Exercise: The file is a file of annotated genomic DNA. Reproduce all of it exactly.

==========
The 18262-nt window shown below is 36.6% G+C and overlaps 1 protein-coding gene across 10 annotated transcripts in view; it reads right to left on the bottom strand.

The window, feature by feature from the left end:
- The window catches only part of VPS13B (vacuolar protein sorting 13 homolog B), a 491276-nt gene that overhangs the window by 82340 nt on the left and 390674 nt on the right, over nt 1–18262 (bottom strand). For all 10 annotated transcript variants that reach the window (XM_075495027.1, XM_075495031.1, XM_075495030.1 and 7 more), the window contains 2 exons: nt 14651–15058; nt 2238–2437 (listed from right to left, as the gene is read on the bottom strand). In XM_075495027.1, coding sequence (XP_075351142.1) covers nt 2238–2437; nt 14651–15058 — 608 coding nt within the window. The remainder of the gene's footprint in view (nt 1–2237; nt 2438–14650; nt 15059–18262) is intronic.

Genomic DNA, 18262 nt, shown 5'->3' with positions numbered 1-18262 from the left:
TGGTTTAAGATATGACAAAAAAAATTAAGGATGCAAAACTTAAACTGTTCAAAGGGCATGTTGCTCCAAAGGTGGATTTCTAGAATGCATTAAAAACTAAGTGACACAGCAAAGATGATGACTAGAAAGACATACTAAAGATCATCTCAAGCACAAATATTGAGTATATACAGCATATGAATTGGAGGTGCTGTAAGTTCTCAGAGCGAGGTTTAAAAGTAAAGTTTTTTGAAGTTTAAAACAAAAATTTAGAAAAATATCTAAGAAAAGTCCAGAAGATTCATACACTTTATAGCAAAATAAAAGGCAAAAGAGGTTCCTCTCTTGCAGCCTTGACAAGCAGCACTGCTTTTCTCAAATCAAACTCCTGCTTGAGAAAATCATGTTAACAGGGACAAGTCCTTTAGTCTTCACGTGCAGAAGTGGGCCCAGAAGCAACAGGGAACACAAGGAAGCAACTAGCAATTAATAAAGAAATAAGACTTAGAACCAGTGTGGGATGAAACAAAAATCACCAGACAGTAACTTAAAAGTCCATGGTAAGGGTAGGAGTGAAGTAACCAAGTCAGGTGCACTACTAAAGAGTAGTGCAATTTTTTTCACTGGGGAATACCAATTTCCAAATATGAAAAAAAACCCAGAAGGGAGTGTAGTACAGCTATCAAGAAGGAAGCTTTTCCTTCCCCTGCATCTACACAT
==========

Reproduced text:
The 18262-nt window shown below is 36.6% G+C and overlaps 1 protein-coding gene across 10 annotated transcripts in view; it reads right to left on the bottom strand.

The window, feature by feature from the left end:
- The window catches only part of VPS13B (vacuolar protein sorting 13 homolog B), a 491276-nt gene that overhangs the window by 82340 nt on the left and 390674 nt on the right, over nt 1–18262 (bottom strand). For all 10 annotated transcript variants that reach the window (XM_075495027.1, XM_075495031.1, XM_075495030.1 and 7 more), the window contains 2 exons: nt 14651–15058; nt 2238–2437 (listed from right to left, as the gene is read on the bottom strand). In XM_075495027.1, coding sequence (XP_075351142.1) covers nt 2238–2437; nt 14651–15058 — 608 coding nt within the window. The remainder of the gene's footprint in view (nt 1–2237; nt 2438–14650; nt 15059–18262) is intronic.

Genomic DNA, 18262 nt, shown 5'->3' with positions numbered 1-18262 from the left:
TGGTTTAAGATATGACAAAAAAAATTAAGGATGCAAAACTTAAACTGTTCAAAGGGCATGTTGCTCCAAAGGTGGATTTCTAGAATGCATTAAAAACTAAGTGACACAGCAAAGATGATGACTAGAAAGACATACTAAAGATCATCTCAAGCACAAATATTGAGTATATACAGCATATGAATTGGAGGTGCTGTAAGTTCTCAGAGCGAGGTTTAAAAGTAAAGTTTTTTGAAGTTTAAAACAAAAATTTAGAAAAATATCTAAGAAAAGTCCAGAAGATTCATACACTTTATAGCAAAATAAAAGGCAAAAGAGGTTCCTCTCTTGCAGCCTTGACAAGCAGCACTGCTTTTCTCAAATCAAACTCCTGCTTGAGAAAATCATGTTAACAGGGACAAGTCCTTTAGTCTTCACGTGCAGAAGTGGGCCCAGAAGCAACAGGGAACACAAGGAAGCAACTAGCAATTAATAAAGAAATAAGACTTAGAACCAGTGTGGGATGAAACAAAAATCACCAGACAGTAACTTAAAAGTCCATGGTAAGGGTAGGAGTGAAGTAACCAAGTCAGGTGCACTACTAAAGAGTAGTGCAATTTTTTTCACTGGGGAATACCAATTTCCAAATATGAAAAAAAACCCAGAAGGGAGTGTAGTACAGCTATCAAGAAGGAAGCTTTTCCTTCCCCTGCATCTACACAT